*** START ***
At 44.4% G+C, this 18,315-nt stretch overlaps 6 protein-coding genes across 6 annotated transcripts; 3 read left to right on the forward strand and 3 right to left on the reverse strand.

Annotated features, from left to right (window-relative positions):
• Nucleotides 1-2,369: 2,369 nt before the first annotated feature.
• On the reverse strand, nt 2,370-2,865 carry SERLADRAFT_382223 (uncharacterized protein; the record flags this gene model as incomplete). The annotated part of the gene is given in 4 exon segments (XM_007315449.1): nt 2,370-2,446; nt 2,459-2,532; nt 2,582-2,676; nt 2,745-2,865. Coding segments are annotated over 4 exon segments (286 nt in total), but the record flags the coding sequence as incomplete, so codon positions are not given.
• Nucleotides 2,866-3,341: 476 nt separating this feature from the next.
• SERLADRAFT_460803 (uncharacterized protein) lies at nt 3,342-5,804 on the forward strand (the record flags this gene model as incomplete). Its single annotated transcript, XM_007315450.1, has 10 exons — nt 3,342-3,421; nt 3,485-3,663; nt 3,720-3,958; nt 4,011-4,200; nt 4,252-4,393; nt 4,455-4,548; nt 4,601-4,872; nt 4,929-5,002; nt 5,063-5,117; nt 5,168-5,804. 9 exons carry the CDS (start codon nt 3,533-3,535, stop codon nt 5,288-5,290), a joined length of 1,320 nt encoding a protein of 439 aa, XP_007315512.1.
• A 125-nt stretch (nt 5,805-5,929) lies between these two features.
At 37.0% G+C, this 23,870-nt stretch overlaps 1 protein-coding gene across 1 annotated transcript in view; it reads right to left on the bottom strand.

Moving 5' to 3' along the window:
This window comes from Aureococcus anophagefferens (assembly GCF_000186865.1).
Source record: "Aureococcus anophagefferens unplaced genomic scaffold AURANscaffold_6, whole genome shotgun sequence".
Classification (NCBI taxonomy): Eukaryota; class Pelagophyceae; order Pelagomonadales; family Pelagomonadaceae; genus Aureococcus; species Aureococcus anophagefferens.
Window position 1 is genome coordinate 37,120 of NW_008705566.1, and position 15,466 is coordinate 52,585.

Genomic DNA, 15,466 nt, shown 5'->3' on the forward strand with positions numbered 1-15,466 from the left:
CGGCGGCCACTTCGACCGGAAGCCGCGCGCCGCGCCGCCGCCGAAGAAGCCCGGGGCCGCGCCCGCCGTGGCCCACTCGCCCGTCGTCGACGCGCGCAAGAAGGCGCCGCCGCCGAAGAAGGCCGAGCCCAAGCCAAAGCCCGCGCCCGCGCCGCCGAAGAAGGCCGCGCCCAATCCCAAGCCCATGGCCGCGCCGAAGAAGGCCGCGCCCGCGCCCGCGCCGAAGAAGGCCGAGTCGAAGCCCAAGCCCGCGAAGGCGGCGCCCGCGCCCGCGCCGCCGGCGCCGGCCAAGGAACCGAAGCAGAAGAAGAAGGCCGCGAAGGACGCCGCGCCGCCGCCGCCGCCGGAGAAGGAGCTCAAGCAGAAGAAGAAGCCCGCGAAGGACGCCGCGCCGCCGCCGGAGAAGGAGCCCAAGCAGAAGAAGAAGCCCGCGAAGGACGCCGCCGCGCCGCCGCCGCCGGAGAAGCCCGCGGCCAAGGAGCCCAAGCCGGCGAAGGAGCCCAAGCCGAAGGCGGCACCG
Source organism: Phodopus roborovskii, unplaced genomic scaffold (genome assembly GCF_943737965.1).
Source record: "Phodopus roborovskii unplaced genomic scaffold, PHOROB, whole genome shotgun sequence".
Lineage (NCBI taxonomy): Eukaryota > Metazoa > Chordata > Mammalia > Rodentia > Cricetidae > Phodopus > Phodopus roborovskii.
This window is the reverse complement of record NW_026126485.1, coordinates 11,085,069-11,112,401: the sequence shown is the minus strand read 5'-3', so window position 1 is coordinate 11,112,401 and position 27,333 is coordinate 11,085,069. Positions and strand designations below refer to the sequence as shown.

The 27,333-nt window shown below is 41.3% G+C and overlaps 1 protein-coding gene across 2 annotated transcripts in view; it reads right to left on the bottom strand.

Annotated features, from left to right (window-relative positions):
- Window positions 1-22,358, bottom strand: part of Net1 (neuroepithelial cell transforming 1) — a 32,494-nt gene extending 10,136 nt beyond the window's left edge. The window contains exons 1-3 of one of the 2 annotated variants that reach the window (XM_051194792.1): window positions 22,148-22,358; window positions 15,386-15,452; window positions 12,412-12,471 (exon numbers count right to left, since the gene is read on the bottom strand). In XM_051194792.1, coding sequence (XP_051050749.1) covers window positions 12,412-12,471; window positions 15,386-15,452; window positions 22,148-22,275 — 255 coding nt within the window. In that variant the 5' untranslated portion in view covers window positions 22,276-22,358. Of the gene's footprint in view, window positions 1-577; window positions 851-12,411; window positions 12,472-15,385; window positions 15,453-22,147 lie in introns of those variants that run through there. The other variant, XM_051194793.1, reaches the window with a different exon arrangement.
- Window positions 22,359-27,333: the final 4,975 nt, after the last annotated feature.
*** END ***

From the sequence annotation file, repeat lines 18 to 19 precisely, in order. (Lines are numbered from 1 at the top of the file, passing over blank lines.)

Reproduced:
Lineage (NCBI taxonomy): Eukaryota > Metazoa > Chordata > Mammalia > Rodentia > Cricetidae > Phodopus > Phodopus roborovskii.
This window is the reverse complement of record NW_026126485.1, coordinates 11,085,069-11,112,401: the sequence shown is the minus strand read 5'-3', so window position 1 is coordinate 11,112,401 and position 27,333 is coordinate 11,085,069. Positions and strand designations below refer to the sequence as shown.